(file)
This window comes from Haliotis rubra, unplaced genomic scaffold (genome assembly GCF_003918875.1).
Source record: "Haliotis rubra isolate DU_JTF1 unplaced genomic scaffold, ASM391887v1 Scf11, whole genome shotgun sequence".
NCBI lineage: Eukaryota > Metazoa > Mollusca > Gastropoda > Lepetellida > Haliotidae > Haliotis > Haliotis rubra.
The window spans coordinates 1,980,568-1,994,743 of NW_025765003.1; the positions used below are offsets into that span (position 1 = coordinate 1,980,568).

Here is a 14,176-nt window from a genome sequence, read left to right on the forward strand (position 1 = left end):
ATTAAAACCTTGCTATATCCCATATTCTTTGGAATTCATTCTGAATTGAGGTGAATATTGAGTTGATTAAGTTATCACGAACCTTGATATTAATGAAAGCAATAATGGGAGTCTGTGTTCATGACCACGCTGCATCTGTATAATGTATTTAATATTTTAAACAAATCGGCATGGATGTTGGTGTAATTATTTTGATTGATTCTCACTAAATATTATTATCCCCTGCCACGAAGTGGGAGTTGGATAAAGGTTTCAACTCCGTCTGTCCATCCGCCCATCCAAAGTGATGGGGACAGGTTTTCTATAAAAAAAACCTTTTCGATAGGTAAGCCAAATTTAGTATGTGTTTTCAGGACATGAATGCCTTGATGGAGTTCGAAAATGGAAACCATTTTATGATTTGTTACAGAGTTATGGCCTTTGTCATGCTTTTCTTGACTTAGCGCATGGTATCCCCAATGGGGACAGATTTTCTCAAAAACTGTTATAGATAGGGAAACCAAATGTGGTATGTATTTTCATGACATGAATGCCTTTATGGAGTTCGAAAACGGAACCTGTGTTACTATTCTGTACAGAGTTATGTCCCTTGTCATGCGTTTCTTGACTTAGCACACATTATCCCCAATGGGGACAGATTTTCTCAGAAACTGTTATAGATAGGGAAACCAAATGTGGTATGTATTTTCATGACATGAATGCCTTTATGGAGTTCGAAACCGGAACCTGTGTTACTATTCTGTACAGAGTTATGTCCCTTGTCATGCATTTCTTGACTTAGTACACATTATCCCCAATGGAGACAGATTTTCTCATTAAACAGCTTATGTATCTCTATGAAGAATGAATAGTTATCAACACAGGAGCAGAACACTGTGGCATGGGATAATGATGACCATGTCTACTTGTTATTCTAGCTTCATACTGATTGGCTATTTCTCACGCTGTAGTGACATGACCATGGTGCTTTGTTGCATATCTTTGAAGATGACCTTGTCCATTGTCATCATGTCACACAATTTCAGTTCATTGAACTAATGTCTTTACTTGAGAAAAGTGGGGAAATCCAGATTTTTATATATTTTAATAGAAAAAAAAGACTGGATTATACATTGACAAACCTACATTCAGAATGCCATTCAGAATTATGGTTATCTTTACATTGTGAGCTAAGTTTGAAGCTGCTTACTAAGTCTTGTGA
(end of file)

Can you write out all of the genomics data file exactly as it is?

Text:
This window comes from Haliotis rubra, unplaced genomic scaffold (genome assembly GCF_003918875.1).
Source record: "Haliotis rubra isolate DU_JTF1 unplaced genomic scaffold, ASM391887v1 Scf11, whole genome shotgun sequence".
NCBI lineage: Eukaryota > Metazoa > Mollusca > Gastropoda > Lepetellida > Haliotidae > Haliotis > Haliotis rubra.
The window spans coordinates 1,980,568-1,994,743 of NW_025765003.1; the positions used below are offsets into that span (position 1 = coordinate 1,980,568).

Here is a 14,176-nt window from a genome sequence, read left to right on the forward strand (position 1 = left end):
ATTAAAACCTTGCTATATCCCATATTCTTTGGAATTCATTCTGAATTGAGGTGAATATTGAGTTGATTAAGTTATCACGAACCTTGATATTAATGAAAGCAATAATGGGAGTCTGTGTTCATGACCACGCTGCATCTGTATAATGTATTTAATATTTTAAACAAATCGGCATGGATGTTGGTGTAATTATTTTGATTGATTCTCACTAAATATTATTATCCCCTGCCACGAAGTGGGAGTTGGATAAAGGTTTCAACTCCGTCTGTCCATCCGCCCATCCAAAGTGATGGGGACAGGTTTTCTATAAAAAAAACCTTTTCGATAGGTAAGCCAAATTTAGTATGTGTTTTCAGGACATGAATGCCTTGATGGAGTTCGAAAATGGAAACCATTTTATGATTTGTTACAGAGTTATGGCCTTTGTCATGCTTTTCTTGACTTAGCGCATGGTATCCCCAATGGGGACAGATTTTCTCAAAAACTGTTATAGATAGGGAAACCAAATGTGGTATGTATTTTCATGACATGAATGCCTTTATGGAGTTCGAAAACGGAACCTGTGTTACTATTCTGTACAGAGTTATGTCCCTTGTCATGCGTTTCTTGACTTAGCACACATTATCCCCAATGGGGACAGATTTTCTCAGAAACTGTTATAGATAGGGAAACCAAATGTGGTATGTATTTTCATGACATGAATGCCTTTATGGAGTTCGAAACCGGAACCTGTGTTACTATTCTGTACAGAGTTATGTCCCTTGTCATGCATTTCTTGACTTAGTACACATTATCCCCAATGGAGACAGATTTTCTCATTAAACAGCTTATGTATCTCTATGAAGAATGAATAGTTATCAACACAGGAGCAGAACACTGTGGCATGGGATAATGATGACCATGTCTACTTGTTATTCTAGCTTCATACTGATTGGCTATTTCTCACGCTGTAGTGACATGACCATGGTGCTTTGTTGCATATCTTTGAAGATGACCTTGTCCATTGTCATCATGTCACACAATTTCAGTTCATTGAACTAATGTCTTTACTTGAGAAAAGTGGGGAAATCCAGATTTTTATATATTTTAATAGAAAAAAAAGACTGGATTATACATTGACAAACCTACATTCAGAATGCCATTCAGAATTATGGTTATCTTTACATTGTGAGCTAAGTTTGAAGCTGCTTACTAAGTCTTGTGA